There is a simple answer to the problem of adding words to your speech that should not be added and that is to record your speech/conversation. Recording your conversation would be even more effective if you ask someone you know very well to record your conversation over the next two months but NOT to let you know which conversation(s) they will record. In the beginning you will be more aware of what you are saying because of the agreement you made. Later you will forget the agreement and your conversations will be more natural and that is where you will truly shine light on the areas of your communications needing work.

I video taped my listing presentation. I thought I was good; I wasn’t! It involved much more than just what I said. Consider the things I did or did not do during the taped presentation:

  • Did not maintain eye contact
  • My body language was the complete opposite of the customers’
  • Used “ah” and the famous “and ah” so many times I needed a barf bag
  • Fidgeted in the chair
  • Sat when I should have been standing
  • Stood when I should have sat
  • Physically leaned into the conversation when I should have given the customer more space
  • Spoke way too fast, there is a difference between being excited and confident and when you are uncertain and nervous
  • Talked when I should have listened and taking notes
  • Did not take notes, unconsciously saying I was disinterested

These things happened when I knew I was being video taped. Some of the problems could have been caused by knowing I was being taped; I was nervous. I believe that if I did them on tape I most likely did them when they were for real.

What you say is not always what you mean and what you mean is not always what you say. If you have a pet, try this experiment. Yell these words to your pet, “Sophie, you are the best dog in the world; don’t know what I would do without you.” But you have to YELL THEM! Everything, your voice, your expression, the pitch, the volume tells Sophie she did something wrong EXCEPT for the words themselves. Now get down to the same level as Sophie and say in a loving voice the same thing and you get a different reaction from Sophie saying exactly the same thing. How people react to what we say is the same. How we THINK we sound and what we THINK we are saying may be entirely different than WHAT the other person hears. So think again Mon Frer!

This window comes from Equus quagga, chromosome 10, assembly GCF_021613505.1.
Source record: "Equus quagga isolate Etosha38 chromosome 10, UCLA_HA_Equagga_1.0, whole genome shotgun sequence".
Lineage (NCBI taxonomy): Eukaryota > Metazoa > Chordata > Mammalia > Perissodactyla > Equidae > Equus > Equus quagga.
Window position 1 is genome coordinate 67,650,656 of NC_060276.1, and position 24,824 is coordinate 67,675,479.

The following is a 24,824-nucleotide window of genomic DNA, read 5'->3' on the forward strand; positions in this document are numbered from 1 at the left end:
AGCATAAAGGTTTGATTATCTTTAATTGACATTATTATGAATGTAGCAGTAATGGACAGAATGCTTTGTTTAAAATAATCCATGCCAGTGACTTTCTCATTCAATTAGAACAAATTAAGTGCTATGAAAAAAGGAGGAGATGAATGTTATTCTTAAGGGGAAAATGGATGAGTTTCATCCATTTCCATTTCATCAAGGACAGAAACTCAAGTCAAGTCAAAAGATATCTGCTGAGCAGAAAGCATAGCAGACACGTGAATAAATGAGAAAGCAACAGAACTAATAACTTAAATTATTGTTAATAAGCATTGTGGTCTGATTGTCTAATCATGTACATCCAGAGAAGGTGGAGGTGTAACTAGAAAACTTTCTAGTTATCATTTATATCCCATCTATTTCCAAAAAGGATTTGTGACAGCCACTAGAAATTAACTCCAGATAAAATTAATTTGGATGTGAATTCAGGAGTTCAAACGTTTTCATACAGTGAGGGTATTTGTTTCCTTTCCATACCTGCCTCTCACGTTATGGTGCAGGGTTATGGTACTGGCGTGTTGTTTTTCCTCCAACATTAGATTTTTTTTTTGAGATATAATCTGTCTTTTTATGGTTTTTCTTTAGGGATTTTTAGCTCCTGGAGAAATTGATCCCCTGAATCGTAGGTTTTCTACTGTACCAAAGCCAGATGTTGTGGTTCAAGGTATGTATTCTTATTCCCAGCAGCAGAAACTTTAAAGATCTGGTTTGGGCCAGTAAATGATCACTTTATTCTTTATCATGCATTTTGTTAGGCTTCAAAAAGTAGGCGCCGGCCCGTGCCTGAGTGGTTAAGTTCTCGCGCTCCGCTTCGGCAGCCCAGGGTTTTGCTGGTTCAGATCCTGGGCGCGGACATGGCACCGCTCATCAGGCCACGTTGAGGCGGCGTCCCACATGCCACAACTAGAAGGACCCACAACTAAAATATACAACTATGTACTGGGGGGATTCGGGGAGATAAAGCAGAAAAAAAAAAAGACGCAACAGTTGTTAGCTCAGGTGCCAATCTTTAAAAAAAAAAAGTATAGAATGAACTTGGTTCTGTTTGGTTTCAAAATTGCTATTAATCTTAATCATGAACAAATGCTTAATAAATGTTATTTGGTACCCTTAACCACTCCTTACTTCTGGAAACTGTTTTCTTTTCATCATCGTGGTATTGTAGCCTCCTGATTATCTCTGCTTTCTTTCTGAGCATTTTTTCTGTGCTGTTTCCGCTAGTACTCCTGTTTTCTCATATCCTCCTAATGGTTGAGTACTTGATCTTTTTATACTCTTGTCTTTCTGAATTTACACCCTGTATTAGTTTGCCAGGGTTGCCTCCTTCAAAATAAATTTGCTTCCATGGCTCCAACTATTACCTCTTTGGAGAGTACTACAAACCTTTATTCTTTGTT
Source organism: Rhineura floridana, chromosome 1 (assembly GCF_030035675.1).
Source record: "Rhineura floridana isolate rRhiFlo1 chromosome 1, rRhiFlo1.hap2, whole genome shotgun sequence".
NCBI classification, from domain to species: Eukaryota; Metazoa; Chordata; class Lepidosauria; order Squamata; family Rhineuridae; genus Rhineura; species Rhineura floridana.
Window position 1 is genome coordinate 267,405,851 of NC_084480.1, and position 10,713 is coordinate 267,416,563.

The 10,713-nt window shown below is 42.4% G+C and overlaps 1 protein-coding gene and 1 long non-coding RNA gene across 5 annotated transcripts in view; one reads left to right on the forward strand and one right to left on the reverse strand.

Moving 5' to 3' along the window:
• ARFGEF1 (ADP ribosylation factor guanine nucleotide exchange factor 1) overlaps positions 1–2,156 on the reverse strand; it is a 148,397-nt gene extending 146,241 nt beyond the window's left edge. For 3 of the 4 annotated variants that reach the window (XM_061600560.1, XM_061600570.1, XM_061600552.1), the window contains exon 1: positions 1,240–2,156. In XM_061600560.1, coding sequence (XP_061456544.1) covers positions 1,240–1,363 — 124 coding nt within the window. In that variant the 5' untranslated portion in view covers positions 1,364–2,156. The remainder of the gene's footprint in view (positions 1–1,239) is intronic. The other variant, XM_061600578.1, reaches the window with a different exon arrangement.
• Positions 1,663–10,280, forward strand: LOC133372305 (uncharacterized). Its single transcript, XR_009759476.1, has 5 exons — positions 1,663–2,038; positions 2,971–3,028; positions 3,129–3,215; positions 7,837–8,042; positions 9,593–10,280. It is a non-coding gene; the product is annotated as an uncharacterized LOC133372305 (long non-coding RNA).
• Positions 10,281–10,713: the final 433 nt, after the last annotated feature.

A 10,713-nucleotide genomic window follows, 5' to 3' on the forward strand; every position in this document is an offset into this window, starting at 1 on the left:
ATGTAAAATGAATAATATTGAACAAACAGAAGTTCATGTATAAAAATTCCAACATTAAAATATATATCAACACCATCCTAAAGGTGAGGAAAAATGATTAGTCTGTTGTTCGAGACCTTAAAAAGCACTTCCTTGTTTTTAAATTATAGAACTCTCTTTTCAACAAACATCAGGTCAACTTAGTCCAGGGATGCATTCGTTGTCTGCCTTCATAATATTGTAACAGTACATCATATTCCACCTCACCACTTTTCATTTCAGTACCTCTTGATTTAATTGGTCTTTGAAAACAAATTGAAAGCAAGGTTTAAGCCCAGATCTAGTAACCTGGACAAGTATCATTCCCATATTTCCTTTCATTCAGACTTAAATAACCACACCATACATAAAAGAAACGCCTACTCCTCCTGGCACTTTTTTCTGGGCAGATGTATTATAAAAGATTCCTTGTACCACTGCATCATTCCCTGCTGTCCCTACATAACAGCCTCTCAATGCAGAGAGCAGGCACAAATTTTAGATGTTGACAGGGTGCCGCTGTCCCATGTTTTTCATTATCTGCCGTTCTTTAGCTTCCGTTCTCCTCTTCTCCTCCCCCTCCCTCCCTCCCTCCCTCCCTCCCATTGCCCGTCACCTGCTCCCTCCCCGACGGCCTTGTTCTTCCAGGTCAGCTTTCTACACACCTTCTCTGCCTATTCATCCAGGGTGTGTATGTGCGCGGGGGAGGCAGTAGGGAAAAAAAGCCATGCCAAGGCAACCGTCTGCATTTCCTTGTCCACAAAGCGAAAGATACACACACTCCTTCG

Try saying the following and place emphasis on the embolden word:

I did not say I beat my wife.
I did not say I beat my wife.
I did not say I beat my wife.
I did not say I beat my wife.
I did not say I beat my wife.
I did not say I beat my wife.
I did not say I beat my wife.
I did not say I beat my wife.

Did the meaning change when you changed the emphasis placed on each word? Is it possible that the listener heard something other than what you intended?

For example, “I did not say I beat my wife,” might suggest to the listener that I may have beat someone else’s wife. Or, “I did not say I beat my wife,” might suggest that it was not I who said it, might have been my wife who said it. Same words; different meaning by just emphasizing a different word in the exact same sentence.

If you find yourself constantly repeating what you said, either the other party is hard of hearing, has no interest in what you are saying, or is unfocused, OR more likely you are speaking too softly, not directly to them, OR you are not speaking distinctly.

Finally, in a one-on-one conversation you MUST be aware of when you are jumping on the end of a sentence spoken by the other party. Let the other person finish their sentence and thought before you speak. In fact if you can learn to insert a long pause when the other person has finished speaking you accomplish the following:

  • You send a signal to the other party that you were listening
  • You send a signal that you are contemplating what was said before your respond
  • You insure the other person has finished speaking
  • You allow the other person to add a thought that might have been omitted

Silence during a conversation is difficult and powerful; learn to use it wisely.

To become an effective speaker you must first become an effective listener. In my many years in the sales business I have never been offered or seen a course on listening. (That is until I created one.) I recently took a golf lesson from a Professional Golf Association (PGA) pro. Did you notice I did not just say PGA? He was a terrific sales person. Aside from the cordial opening remarks, his first question to me was “What do you want to happen from this lesson?” He did not automatically assume he knew what I was expecting; he asked questions for the first 15 minutes of a 60 minute lesson. That was great! Far more importantly, he listened to what I said and then modified his lesson “on the fly” to adapt to what I (the customer) wanted or expected. When was the last time that happened to you? If you are in sales when was the last time you asked questions of your customer, listened and THEN responded with what the customer needed to know?